22. The Secretariat was asked to revise Information Paper No 5 to reflect this approach.

Item 7. Criteria for separating wastes from non-wastes

(a) Draft fifth edition of Information Paper No.2, Distinguishing wastes from non-wastes under Australia's Hazardous Waste Act

23. The meeting agreed to delete Examples 11(a) and 11(b), dealing with the export of used computers, and to replace them with a link to the electronic scrap criteria on the department's web site. This would ensure that the paper would always reference the most recent version of the criteria. The paper should also reference the evidentiary certificate on warranties and explain how evidentiary certificates worked.

24. The meeting also agreed to delete Example 13, dealing with dewatered and demineralised oils, and to replace it with a new example that explains that used oils, including dewatered and demineralised oils, belong to category Y8 in Annex I of the Convention, waste mineral oils unfit for their originally intended use. They are also assigned to Basel Annex VIII entry A3020, waste mineral oils unfit for their originally intended use. Such oils are generally destined for Table B operation R1, use as a fuel (other than in direct incineration) or other means to generate energy, or R9, used oil re-refining or other reuses of previously used oil, and are therefore defined as wastes. They are not wastes if they have been re-refined, as defined by the Product Stewardship (Oil) Regulations 2000, as amended on 14 February 2005.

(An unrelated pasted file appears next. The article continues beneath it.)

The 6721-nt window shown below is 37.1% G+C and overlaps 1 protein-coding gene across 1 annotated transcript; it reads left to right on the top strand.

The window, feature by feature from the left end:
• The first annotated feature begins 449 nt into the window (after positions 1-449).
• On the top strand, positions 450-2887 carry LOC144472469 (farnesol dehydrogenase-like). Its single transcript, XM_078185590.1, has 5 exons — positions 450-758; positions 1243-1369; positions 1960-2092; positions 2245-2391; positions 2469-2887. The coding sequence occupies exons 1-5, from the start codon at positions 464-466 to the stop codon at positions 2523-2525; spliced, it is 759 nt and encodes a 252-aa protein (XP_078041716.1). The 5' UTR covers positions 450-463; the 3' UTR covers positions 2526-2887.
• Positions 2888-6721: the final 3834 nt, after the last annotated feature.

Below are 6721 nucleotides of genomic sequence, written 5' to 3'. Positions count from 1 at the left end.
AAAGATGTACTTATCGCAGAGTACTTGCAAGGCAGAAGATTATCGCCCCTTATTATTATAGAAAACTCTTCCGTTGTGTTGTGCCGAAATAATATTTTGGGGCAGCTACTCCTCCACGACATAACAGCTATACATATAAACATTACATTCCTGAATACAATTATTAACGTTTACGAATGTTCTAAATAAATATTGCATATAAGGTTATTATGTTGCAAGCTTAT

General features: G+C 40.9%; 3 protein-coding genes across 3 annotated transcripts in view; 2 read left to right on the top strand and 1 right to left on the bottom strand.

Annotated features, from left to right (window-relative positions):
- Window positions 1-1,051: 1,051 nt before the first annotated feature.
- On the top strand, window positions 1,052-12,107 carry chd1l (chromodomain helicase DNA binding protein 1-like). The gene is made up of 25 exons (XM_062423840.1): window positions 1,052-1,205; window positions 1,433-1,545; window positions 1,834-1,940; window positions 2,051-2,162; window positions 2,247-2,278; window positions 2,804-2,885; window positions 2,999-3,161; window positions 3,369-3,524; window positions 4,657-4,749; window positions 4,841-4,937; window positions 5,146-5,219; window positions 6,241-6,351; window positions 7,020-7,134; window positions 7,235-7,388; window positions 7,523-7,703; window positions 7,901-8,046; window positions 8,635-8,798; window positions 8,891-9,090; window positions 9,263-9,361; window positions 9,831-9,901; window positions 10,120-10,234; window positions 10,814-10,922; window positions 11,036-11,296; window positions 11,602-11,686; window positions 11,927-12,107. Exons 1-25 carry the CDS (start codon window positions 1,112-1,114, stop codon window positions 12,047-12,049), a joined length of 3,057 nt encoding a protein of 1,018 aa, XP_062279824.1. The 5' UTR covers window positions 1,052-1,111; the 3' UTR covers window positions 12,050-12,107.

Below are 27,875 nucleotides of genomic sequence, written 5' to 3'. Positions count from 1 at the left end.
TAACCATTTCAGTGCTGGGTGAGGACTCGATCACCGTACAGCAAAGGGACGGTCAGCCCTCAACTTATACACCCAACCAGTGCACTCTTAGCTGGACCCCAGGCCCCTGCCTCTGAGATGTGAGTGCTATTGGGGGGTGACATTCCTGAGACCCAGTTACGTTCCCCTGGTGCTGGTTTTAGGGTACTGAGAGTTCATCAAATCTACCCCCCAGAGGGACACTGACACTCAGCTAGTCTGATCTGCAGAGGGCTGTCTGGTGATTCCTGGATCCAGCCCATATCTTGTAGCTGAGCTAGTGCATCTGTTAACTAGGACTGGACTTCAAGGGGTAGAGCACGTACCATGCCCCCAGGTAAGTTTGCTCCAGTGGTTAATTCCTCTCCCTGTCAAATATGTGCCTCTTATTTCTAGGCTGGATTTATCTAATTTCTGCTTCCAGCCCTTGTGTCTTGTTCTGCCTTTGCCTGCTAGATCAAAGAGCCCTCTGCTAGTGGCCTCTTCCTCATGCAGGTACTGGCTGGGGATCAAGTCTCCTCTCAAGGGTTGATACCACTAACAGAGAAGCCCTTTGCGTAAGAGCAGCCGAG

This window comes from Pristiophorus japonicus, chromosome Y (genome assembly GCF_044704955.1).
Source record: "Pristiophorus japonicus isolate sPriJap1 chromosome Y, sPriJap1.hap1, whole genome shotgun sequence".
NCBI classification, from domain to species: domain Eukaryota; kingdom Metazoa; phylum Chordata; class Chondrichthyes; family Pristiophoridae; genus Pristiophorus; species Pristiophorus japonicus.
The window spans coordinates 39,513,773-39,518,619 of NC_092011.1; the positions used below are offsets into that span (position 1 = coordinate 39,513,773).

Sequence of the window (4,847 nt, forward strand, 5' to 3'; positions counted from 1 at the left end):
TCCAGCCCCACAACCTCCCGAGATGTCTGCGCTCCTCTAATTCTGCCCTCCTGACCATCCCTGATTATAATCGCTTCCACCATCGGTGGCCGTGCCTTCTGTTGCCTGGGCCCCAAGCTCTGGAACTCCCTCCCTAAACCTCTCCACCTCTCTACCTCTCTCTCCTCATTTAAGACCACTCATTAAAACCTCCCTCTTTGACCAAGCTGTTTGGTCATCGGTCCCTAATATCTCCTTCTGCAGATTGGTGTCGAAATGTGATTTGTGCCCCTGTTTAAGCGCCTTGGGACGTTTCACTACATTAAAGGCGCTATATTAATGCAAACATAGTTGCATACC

25. The meeting reviewed the additional examples annexed to the agenda paper and agreed that they were now more examples than were needed. The Secretariat was asked to list all of the examples, both old and new, in a spreadsheet. The level of detail in Figure 1 of the agenda paper would be appropriate. The spreadsheet should be sent to members so that they could consider which examples they thought were most appropriate to each issue.

26. The Secretariat would provide a revised draft of Information Paper No. 2 to the next meeting.

Item 8. Defining environmentally sound management

(a) Draft second edition of Information Paper No.6, Assessment of environmentally sound management of hazardous waste destined for recovery operations on non-OECD countries

27. The meeting agreed to focus its attention on revising Information Papers 2 and 5 before starting work on Information Paper No.6.

Item 9. Regional Centres

28. The meeting agreed to delete this item from its agenda in future.

Item 10. Avoidance, minimisation and treatment of hazardous wastes

29. There was no discussion of this item, although the meeting noted that the discussion on the cement industry, under item 4(h), was also relevant here.

Item 11. Other business

30. There was no other business.

Item 12. Dates of next meetings

(a) Friday 3 June 2005

(b) Friday 15 July 2005

(c) Friday 19 August 2005